The second compensation package was not well designed nor did it help define what the corporate strategy would be. For a second time the compensation package focused on maximizing shareholder’s wealth and didn’t take into consideration the stakeholder’s position at all. Dunlap’s package was deeply weighted in company options ($3.75M). In fact it was weighted heavier than before. The stock grants were
It’s no secret that the new administration has very different governance practices and priorities. Congress and CEO Pay Ratio regulations are being examined and the SEC has opened discussion on itthe topics for discussion. Change is here and boards will likely encounter unforeseen challenges.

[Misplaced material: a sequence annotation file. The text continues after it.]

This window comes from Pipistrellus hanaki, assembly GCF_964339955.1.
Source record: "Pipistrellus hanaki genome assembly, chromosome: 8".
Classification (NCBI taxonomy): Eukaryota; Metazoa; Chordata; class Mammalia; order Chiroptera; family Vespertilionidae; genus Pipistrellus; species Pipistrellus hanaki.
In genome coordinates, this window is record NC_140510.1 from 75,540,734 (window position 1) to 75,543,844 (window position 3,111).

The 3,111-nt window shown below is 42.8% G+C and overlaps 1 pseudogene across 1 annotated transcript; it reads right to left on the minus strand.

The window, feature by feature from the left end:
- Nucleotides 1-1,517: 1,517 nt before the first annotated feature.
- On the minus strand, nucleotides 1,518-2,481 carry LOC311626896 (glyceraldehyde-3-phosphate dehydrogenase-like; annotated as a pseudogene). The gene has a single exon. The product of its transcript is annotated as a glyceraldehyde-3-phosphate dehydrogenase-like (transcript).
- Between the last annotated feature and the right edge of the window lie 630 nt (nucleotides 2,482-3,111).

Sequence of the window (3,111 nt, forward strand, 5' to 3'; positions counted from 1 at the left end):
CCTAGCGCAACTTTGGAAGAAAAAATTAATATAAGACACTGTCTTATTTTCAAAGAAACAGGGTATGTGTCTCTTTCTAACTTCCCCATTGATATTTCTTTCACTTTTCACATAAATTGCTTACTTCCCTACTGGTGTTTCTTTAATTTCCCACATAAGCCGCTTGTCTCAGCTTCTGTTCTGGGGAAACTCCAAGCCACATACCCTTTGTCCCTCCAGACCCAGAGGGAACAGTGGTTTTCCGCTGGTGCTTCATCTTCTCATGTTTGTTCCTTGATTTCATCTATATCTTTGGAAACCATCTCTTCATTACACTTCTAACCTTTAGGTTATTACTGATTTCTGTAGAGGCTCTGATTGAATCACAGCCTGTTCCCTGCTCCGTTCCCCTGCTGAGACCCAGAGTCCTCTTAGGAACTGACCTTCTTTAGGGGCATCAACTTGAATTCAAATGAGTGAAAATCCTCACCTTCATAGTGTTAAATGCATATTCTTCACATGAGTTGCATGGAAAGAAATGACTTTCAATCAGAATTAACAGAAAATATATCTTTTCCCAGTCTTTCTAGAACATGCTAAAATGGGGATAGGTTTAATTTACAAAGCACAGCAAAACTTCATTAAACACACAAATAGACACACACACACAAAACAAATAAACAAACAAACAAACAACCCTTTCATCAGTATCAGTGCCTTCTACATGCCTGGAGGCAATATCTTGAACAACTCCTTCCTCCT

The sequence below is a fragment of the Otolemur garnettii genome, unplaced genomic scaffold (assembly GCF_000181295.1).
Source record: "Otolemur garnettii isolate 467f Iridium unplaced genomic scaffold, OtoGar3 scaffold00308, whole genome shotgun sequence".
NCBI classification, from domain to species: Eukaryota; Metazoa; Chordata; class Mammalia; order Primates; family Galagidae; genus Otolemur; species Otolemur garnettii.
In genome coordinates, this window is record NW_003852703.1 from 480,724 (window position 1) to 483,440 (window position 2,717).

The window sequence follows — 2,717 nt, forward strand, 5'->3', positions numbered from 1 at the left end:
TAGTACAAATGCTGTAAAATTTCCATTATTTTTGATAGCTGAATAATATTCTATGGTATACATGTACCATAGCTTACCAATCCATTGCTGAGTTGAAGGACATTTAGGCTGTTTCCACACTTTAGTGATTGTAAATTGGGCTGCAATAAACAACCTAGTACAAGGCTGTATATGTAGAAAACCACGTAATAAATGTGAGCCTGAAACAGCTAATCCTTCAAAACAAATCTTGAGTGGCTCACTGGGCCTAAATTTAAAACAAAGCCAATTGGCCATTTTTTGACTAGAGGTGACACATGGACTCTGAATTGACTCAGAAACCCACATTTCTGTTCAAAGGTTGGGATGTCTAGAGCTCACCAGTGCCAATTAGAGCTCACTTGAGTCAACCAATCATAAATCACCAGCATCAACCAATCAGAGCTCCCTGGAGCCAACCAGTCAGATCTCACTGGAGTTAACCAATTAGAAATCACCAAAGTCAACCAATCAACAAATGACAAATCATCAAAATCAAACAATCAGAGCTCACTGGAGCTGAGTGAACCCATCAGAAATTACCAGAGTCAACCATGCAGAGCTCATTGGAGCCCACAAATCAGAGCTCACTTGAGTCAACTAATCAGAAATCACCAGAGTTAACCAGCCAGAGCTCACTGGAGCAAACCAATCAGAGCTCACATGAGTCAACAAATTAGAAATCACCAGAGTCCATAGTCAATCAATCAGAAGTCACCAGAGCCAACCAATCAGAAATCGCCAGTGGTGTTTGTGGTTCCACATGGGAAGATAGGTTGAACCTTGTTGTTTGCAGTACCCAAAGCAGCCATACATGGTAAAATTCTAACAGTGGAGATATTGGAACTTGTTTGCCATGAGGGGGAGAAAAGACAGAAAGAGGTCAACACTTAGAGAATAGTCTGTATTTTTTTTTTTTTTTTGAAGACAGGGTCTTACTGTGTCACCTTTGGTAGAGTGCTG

It was reasonable for a CEO’s compensation to increase as the company expanded and became a larger entity, and the newly-granted shares and increasing stock options further aligned the CEO’s personal interests with those of the company and shareholders. In this sense, the second compensation package was also well-structured and not excessive. Seeing Sunbeam’s revenue rising and stock price climbing steeply upwards, Sunbeam’s shareholders and directors were fully convinced by Dunlap’s leadership, so they might perceive the increase in compensation amount necessary to retain and better motivate Dunlap to enhance the company’s value. Nonetheless, they neglected the fact that the increased portion of the equity-based compensation also further motivated the CEO’s dangerous behaviors pertaining to improper earnings management.